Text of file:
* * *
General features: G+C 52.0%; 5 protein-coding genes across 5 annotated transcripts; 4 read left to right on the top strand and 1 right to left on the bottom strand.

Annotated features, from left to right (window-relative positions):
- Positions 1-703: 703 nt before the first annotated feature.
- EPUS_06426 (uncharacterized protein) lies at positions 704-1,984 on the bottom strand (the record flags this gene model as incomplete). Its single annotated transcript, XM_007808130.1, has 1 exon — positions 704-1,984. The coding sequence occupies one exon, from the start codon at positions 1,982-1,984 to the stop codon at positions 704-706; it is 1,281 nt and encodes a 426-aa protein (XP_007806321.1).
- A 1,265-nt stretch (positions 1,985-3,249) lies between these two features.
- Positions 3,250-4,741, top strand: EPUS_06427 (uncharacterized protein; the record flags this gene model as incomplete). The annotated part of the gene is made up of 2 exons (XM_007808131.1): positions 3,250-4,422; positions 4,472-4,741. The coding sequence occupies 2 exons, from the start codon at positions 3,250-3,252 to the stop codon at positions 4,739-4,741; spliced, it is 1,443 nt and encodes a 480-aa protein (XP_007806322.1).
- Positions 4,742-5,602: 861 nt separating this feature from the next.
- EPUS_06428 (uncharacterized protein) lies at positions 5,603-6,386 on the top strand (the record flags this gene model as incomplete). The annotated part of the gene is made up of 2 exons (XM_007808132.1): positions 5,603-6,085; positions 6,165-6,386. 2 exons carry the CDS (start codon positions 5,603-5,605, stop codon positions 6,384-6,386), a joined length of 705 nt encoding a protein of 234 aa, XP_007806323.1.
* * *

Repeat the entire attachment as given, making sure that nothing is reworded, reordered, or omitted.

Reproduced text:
General features: G+C 52.0%; 5 protein-coding genes across 5 annotated transcripts; 4 read left to right on the top strand and 1 right to left on the bottom strand.

Annotated features, from left to right (window-relative positions):
- Positions 1-703: 703 nt before the first annotated feature.
- EPUS_06426 (uncharacterized protein) lies at positions 704-1,984 on the bottom strand (the record flags this gene model as incomplete). Its single annotated transcript, XM_007808130.1, has 1 exon — positions 704-1,984. The coding sequence occupies one exon, from the start codon at positions 1,982-1,984 to the stop codon at positions 704-706; it is 1,281 nt and encodes a 426-aa protein (XP_007806321.1).
- A 1,265-nt stretch (positions 1,985-3,249) lies between these two features.
- Positions 3,250-4,741, top strand: EPUS_06427 (uncharacterized protein; the record flags this gene model as incomplete). The annotated part of the gene is made up of 2 exons (XM_007808131.1): positions 3,250-4,422; positions 4,472-4,741. The coding sequence occupies 2 exons, from the start codon at positions 3,250-3,252 to the stop codon at positions 4,739-4,741; spliced, it is 1,443 nt and encodes a 480-aa protein (XP_007806322.1).
- Positions 4,742-5,602: 861 nt separating this feature from the next.
- EPUS_06428 (uncharacterized protein) lies at positions 5,603-6,386 on the top strand (the record flags this gene model as incomplete). The annotated part of the gene is made up of 2 exons (XM_007808132.1): positions 5,603-6,085; positions 6,165-6,386. 2 exons carry the CDS (start codon positions 5,603-5,605, stop codon positions 6,384-6,386), a joined length of 705 nt encoding a protein of 234 aa, XP_007806323.1.